Director of Mother Earth EducationUnder the theme “Relationship Education between yourself and all the lives that surround you = environmental education,” he introduces to people many unique environmental education programs.He is one of the few Japanese people that are allowed to hold the traditional rituals of the Lakota.
Tadashi Matsuki took part in education camps for children as a camp counselor during his years in university.
In the process of overcoming depression, he himself met a counselor whose encounter made him consider incorporating counseling methods in the field of education.
After graduation, Tadashi went on to hold office at Osaka YMCA Rokko Education Center. There, he worked on corporate trainings that utilized experiential education. He also organized education camps for students, in which counseling
methods were used to teach the participants.
While working at YMCA, he came to learn America’s concept of environmental education. He decided to move to the United States, wishing to learn more about it.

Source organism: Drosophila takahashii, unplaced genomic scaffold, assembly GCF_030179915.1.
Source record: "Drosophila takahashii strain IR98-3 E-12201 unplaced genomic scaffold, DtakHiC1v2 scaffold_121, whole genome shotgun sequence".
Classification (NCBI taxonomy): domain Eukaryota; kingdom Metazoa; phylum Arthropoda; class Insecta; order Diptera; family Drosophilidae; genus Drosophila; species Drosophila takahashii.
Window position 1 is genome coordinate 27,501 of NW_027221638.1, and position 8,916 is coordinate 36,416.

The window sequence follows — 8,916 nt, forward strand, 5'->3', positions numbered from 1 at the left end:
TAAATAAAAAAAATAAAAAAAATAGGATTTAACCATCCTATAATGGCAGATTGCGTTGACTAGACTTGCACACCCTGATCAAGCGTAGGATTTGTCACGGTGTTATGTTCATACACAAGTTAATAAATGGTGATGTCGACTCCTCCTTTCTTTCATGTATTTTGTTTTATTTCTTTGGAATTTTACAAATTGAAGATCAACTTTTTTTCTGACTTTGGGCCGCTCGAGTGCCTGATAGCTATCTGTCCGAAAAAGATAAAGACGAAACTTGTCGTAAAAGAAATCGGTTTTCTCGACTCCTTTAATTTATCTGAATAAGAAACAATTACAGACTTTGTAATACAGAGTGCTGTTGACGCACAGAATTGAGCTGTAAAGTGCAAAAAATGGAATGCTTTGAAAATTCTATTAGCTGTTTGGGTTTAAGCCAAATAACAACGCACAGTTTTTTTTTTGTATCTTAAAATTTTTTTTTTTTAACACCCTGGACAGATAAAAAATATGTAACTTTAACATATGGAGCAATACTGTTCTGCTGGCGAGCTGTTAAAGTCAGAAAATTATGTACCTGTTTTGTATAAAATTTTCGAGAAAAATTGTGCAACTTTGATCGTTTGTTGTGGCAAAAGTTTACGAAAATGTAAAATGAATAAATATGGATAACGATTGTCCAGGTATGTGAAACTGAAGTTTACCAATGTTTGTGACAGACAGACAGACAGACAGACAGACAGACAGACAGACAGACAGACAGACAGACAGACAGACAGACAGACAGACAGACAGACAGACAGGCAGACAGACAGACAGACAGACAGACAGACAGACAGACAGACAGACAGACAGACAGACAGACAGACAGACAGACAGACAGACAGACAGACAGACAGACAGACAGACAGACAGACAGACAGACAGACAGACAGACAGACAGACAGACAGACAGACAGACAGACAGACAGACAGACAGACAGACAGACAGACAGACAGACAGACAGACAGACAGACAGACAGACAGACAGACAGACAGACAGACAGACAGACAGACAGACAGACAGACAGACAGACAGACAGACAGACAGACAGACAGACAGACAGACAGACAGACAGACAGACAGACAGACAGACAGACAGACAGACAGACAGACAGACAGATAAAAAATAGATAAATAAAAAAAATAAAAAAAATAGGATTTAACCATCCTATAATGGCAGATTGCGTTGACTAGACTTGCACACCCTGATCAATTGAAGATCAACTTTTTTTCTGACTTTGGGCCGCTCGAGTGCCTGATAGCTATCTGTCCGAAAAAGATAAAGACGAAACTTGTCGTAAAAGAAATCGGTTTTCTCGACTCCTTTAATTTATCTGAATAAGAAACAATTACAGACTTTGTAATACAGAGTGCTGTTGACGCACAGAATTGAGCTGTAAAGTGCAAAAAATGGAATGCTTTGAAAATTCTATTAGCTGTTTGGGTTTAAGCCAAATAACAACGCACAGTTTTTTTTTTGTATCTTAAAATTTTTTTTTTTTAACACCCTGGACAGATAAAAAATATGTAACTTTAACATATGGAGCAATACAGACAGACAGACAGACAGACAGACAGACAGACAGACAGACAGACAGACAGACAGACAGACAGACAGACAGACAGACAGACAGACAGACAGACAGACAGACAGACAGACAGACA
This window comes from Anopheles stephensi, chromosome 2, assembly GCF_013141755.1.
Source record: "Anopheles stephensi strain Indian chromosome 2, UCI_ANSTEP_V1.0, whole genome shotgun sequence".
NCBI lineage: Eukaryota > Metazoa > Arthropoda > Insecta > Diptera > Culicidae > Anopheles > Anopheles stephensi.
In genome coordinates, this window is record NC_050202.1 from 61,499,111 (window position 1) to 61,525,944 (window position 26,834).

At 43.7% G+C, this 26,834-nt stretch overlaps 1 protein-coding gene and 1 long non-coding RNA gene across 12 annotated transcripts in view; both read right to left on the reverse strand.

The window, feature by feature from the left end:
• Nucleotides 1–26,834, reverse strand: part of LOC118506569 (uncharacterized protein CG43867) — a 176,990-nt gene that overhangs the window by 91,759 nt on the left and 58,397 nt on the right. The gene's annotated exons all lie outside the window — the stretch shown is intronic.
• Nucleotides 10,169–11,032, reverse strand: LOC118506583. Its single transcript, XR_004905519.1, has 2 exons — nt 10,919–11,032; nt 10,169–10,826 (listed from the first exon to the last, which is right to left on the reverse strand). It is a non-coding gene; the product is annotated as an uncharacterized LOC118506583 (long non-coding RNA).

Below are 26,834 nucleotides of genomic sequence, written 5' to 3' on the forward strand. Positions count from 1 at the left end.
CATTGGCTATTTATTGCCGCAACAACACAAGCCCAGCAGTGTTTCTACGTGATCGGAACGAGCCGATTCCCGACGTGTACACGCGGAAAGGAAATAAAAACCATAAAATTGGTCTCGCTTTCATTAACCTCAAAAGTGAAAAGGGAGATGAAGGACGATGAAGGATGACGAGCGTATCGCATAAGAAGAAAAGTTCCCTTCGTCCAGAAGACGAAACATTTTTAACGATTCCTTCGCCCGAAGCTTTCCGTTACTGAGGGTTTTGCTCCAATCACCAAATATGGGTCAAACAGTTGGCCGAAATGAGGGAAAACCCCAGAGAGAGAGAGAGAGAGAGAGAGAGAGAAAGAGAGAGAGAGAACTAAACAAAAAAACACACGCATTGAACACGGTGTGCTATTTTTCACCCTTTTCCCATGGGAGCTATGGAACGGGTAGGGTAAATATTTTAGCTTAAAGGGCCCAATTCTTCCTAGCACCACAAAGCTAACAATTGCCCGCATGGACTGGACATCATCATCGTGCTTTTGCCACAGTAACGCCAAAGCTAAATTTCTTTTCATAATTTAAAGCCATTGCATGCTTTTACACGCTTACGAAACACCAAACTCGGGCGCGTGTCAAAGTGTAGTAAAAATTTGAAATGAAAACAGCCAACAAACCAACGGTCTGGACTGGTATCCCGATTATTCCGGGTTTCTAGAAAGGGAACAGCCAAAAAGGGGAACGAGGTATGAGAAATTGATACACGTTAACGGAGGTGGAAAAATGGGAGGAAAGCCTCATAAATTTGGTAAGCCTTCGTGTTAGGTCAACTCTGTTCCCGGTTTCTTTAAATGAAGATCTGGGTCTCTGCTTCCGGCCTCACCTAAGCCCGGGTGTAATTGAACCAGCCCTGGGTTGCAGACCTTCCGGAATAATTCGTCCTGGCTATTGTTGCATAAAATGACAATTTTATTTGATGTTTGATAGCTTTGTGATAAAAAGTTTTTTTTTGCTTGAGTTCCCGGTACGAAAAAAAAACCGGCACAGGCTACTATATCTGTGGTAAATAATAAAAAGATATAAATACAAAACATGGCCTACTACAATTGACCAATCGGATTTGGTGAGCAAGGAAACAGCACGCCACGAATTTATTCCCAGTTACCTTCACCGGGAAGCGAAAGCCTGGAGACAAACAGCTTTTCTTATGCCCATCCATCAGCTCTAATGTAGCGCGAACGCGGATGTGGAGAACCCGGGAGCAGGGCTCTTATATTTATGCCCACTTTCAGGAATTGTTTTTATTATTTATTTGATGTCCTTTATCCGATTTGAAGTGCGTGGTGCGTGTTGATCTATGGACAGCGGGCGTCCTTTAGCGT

He traveled around the United States as the instructor of environmental education, and came to strongly appreciate how the Native Americans viewed the nature, the universe, and life. He was deeply moved by the rituals and the mythologies that helped sustain their ways of thinking. He moved in to live with the Cheyenne settlements in South Dakota, teaching the Sioux Indian (The Lakota) children and engaging in community services whilst learning their traditions.
Currently, he supervises Mother Earth Education in Kobe. He introduces the participants to many unique environmental education programs under the theme “Relationship Education between yourself and all the lives that surround you =
His activities include: training students on creating a good relationship in elementary, middle, and high school, holding workshops for parents on raising children, organizing and leading camps that display the deep knowledge of Native
Americans, storytelling of mythologies, and holding sessions on how to hold educational events. He has a workshop building (a stronghold) next to his house where he holds counseling sessions and original workshops.
He is one of the few Japanese people that are allowed to hold the traditional rituals of the Lakota.